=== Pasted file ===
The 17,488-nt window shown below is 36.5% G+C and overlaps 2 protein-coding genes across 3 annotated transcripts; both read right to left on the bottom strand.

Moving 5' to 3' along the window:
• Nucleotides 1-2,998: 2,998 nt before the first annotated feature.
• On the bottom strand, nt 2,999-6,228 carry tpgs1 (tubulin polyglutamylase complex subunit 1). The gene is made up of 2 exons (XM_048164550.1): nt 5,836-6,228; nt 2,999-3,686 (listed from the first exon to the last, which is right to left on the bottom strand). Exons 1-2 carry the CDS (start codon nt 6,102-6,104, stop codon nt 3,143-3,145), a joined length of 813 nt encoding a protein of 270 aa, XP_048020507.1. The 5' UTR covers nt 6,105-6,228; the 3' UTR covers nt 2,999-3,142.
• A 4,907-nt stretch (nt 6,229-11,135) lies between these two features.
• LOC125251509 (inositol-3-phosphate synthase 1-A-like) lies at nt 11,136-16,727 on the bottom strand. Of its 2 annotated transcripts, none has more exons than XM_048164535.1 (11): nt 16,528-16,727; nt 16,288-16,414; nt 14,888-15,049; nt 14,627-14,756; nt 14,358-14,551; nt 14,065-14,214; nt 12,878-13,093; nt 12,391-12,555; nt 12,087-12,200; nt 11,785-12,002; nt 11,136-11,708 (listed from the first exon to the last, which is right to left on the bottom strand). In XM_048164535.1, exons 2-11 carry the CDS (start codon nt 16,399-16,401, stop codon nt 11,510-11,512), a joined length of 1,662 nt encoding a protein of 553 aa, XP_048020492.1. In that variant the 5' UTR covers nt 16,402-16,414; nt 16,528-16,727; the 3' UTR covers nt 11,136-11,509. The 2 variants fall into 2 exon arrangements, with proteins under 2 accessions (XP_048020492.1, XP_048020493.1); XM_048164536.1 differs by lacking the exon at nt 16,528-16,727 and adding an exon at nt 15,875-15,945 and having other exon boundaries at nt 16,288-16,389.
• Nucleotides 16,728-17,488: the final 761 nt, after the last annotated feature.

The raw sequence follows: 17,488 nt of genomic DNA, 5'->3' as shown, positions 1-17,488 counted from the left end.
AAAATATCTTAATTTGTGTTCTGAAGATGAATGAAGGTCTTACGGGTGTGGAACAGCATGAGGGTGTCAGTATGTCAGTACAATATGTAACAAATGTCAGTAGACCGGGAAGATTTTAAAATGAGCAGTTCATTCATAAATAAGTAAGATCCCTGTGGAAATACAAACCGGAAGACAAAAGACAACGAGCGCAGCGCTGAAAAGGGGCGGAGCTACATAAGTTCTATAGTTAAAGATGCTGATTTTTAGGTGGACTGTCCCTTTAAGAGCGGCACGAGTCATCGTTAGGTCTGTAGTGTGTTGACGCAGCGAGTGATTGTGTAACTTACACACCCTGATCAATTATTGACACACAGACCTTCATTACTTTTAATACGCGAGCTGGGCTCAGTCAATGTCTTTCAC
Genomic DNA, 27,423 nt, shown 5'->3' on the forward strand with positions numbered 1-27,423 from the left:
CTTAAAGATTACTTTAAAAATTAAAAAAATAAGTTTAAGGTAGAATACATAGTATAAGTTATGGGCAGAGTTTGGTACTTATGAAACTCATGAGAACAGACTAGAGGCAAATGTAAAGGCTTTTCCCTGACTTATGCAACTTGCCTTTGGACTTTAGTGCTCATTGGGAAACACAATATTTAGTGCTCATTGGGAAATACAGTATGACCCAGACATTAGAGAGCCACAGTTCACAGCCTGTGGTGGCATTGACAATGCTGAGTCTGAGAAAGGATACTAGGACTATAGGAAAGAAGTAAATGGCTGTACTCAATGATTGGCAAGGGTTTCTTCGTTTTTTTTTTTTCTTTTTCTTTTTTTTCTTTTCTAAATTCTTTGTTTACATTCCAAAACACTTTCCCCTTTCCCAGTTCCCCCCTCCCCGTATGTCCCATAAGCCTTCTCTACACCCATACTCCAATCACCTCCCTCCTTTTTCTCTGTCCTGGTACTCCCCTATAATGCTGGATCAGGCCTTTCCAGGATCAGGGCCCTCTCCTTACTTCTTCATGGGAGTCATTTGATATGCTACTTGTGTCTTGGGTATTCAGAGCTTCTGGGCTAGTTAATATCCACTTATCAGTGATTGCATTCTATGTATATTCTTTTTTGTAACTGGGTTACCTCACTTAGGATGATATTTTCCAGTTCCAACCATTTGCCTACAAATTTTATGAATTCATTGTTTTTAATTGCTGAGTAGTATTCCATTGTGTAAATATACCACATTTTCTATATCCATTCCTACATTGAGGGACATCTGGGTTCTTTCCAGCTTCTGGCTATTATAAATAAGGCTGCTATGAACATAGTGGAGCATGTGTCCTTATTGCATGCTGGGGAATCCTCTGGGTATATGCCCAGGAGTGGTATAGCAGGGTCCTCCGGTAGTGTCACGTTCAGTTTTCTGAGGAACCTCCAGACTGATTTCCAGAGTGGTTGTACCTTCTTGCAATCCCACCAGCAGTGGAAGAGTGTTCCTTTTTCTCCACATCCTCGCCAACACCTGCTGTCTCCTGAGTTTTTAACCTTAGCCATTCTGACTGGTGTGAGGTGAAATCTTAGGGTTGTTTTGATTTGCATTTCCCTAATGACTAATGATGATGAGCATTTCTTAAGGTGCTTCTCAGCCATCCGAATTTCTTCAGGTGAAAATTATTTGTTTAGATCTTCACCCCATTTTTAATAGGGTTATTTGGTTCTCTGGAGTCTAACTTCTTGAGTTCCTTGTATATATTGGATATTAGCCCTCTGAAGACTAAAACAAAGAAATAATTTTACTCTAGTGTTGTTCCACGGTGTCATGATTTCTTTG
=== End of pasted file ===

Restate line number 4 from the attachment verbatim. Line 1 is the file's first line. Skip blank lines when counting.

• On the bottom strand, nt 2,999-6,228 carry tpgs1 (tubulin polyglutamylase complex subunit 1). The gene is made up of 2 exons (XM_048164550.1): nt 5,836-6,228; nt 2,999-3,686 (listed from the first exon to the last, which is right to left on the bottom strand). Exons 1-2 carry the CDS (start codon nt 6,102-6,104, stop codon nt 3,143-3,145), a joined length of 813 nt encoding a protein of 270 aa, XP_048020507.1. The 5' UTR covers nt 6,105-6,228; the 3' UTR covers nt 2,999-3,142.